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Mr. CHAMBLISS. Mr. President, I rise today to urge my colleagues to repeal this highly unpopular health care law. Here is what repealing this health care bill will mean to Georgians.
First of all, the Federal Government will not be required to spend $8,470 on health care for every single Georgian every year; 176,000 Georgia seniors who are today enrolled in Medicare Advantage will not have their benefits reduced; and the $500 billion in Medicare cuts will not be used to pay for new programs under this law; around 2.1 million Georgia households making less than $200,000 will not have to pay higher taxes to fund this monstrous bill; 70 percent of small employer purchasers will not face higher premiums; small businesses employing 50 or more people and 8,000 Georgia construction companies with five or more employees will not have to pay higher health care costs or be subjected to new penalties due to government mandates.
Under this law, hundreds of thousands of additional low-income Georgians will become eligible for Medicaid in 2014. That is going to result in an estimated $1 billion in new expenses for my State to fund that program. How are we going to fund that $1 billion? We are a State that has to have a balanced budget every year, and we are struggling right now. Our Governor and the legislature are making tough and hard decisions cutting expenses to balance the budget this year.
Under this bill, they are going to have to come up with another $1 billion. They are going to have to raise taxes, raise tuition costs at our universities. Where are we going to get it? We do not know the answer to that, but that is what this bill would require.
While States work to prepare balanced budgets in anticipation of Medicaid expansion, they will not be given the flexibility to make prudent market-based decisions to improve their fiscal outlook.
The Governor of Georgia has put forward proposals such as ending Medicaid coverage of dental, vision, and podiatry treatment for adults. These are painful decisions that States are being forced to make, but the health care law requires States to maintain eligibility levels for beneficiaries in order to keep their Federal Medicaid dollars.
Reimbursement from Medicaid is already so low that a majority of doctors will not see Medicaid patients. States are left with little options other than further reducing payments to providers or raising copayments for beneficiaries.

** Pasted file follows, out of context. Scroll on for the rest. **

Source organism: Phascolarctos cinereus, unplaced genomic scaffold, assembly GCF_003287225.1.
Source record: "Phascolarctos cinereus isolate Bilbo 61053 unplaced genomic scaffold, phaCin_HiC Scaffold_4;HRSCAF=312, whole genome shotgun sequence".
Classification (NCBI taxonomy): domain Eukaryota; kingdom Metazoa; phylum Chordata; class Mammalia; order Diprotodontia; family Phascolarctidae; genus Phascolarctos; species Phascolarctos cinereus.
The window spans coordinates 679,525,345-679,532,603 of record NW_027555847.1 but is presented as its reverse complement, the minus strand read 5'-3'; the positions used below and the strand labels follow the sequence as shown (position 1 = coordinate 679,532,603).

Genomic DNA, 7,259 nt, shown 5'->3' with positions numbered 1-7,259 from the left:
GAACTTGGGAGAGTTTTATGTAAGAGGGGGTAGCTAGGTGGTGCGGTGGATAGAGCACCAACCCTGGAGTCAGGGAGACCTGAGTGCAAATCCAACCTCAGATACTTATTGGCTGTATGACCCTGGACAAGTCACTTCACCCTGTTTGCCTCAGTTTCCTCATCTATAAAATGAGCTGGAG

The Federal Government should not be hindering States' flexibility in dealing with their individual budget issues. This is not an area where the Federal Government should be impeding on the sovereignty of our States.
America's deficit is the single biggest issue facing our country today. Repealing the health care bill means that our deficit will not increase by an estimated $2.6 trillion when this bill is fully implemented over a 10-year period, and it would also prevent that same $500 million in cuts coming from Medicare to pay for entitlements that would do nothing but exacerbate our budgetary woes.
My constituents in Georgia, and citizens all across this country, have made it clear that they want Congress to repeal this legislation and work to lower health care costs and insure Americans through commonsense solutions that are not negotiated behind closed doors. We need a law that replaces this law and that actually reduces health care costs and enacts insurance reforms immediately.
Americans should be allowed to buy insurance policies across State lines; small businesses should be allowed to pool resources and offer more affordable insurance to workers; we need to limit baseless lawsuits against doctors; and we should expand health savings accounts.
Furthermore, in light of recent judicial decisions in Virginia and Florida, it appears the law may not be upheld in the courts. I applaud the decisions reached by Judge Hudson and Judge Vinson that Congress does not have the authority to force Americans to either purchase health insurance or pay a penalty for not doing so. That provision of law, obviously, is ultimately going to be decided by the Supreme Court.
I plan to vote on repealing this law and working with my colleagues on both sides of the aisle to start the process over, to make sure the next time we do it in the open and not behind closed doors and that we get it right.
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